On the Music Stand

Books on Vocal Technique

Don't put drinks on the keyboard like I do!

I received my copy of the Vaccai in the mail yesterday and I blame that for my insomnia, which finally ended, shamefully, with reading an oral history of "Cheers."  Yes, the television program.  That's when it hit me that I must absolutely force myself to sleep.  I don't even enjoy tv.  Nonetheless, if you are curious, here is the link. My favorite quote is from Woody Harrelson, "I became a party animal. You couldn't do what I did now because of all the tweeting and Facebooking. All the shit I did back then, I'd be hung from the rafters." Entertaining, but not as much so as learning about good vocal technique.

Before the internet rabbit hole I found myself in at 7am (Ted Dansen!), I was digging into now ancient vocal technique books.  Ancient, by my account, because they predate sophisticated technical knowledge of the vocal mechanism, i.e. how the vocal cords work, etc.  Also, they may be ancient by others' account, because they teach bel canto, or the Italian (read: old) school of singing for 19th Century opera wannabes.  Even in my operatic training I didn't delve into these technical, vocalises (pronounced voh-cah-lee-say) books too much.  In my research, though, I found that I liked the approach and furthermore, that their old age means they are public domain!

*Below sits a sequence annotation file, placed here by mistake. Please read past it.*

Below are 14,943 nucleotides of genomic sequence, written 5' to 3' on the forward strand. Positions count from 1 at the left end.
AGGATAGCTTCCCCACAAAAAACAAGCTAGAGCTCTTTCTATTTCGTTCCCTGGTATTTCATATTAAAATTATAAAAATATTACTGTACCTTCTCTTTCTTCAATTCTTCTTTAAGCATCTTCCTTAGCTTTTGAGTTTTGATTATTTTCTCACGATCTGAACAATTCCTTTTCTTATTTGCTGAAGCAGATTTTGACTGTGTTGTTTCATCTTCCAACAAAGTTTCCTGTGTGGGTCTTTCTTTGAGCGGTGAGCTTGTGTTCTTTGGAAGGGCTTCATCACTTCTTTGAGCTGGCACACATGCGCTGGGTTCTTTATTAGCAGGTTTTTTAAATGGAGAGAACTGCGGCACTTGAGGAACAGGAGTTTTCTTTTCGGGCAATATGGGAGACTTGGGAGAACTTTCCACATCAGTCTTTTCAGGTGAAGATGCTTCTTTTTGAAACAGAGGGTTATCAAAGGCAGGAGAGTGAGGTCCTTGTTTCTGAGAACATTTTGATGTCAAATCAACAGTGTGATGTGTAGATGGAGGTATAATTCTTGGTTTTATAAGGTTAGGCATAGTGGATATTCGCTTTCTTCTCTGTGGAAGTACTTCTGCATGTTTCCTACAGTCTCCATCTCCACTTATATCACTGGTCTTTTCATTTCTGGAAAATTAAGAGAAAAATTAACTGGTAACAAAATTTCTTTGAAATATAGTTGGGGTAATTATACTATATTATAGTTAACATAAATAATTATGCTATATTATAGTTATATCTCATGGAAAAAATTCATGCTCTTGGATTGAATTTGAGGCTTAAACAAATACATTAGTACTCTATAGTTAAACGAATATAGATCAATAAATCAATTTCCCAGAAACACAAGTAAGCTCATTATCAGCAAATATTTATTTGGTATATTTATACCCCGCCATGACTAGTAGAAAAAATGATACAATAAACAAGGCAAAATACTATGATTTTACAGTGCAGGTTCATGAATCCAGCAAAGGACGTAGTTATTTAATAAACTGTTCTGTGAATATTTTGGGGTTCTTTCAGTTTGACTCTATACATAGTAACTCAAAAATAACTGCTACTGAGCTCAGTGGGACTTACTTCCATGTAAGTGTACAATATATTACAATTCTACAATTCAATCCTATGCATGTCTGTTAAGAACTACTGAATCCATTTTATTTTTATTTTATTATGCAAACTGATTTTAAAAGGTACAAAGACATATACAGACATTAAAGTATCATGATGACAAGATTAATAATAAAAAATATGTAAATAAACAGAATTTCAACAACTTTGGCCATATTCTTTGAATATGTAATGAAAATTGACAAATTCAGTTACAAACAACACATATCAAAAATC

Let me digest some of what I found.

Vaccai: Practical Method of Italian Singing for Soprano or Tenor

I learned of this book when perusing the Berklee College of Music website.  In their "Voice Department Handbook" they outline the repertoire and performance expectations of a student over the course of 8 semesters, each semester including a Lesson from either the Vaccai book or the Concone book.

I began working through this book last night - before my first attempt at going to bed.  Lesson I contains exercises on the diatonic scale and intervals of thirds.  Dustin helped me hook the keyboard up to my GarageBand a la MIDI.  I recorded the accompaniment and sang the two exercises on [a], concentrating on line (I can't stress enough how important this concept is to all singers!), legato phrasing, and the getting relationship of thirds into my ear.  

If you would like to try singing Lesson 1 with my humble accompaniment use these bandcamp tracks.  If you do not already have the book, try searching for a free pdf online.

Next steps: with these exercises: write down IPA (the International Phonetic Alphabet) for the Italian text, and reinforce intervallic relationships with some sight singing (more blogging on sight singing later).

Marchesi: Twenty-Four Vocalises for Soprano and Mezzo-Soprano, Op. 2

Mathilde Marchesi led an interesting life in the late 19th Century.  She enjoyed singing, but apparently did not have a particularly pleasing sound.  Taking her enthusiasm to the next logical conclusion she became a voice teacher and taught many opera starlets of some renown.  Her books are still a go-to for Classical voice teachers.

I have had a copy of this book since college and worked on 3 or 4 of the exercises.  They do not have any particular text, although the fashion of the time would have been to sing on an open Italian [a].  Believe it not: the Italian "ah" is quite different than the English "ah" which is placed further in the back of the mouth and tends to be nasal.  The goal with these exercises is to build a strong voice able to center on the pitch, execute various ornamentations, and sing both long, consistent notes and rapid, multi-note passages.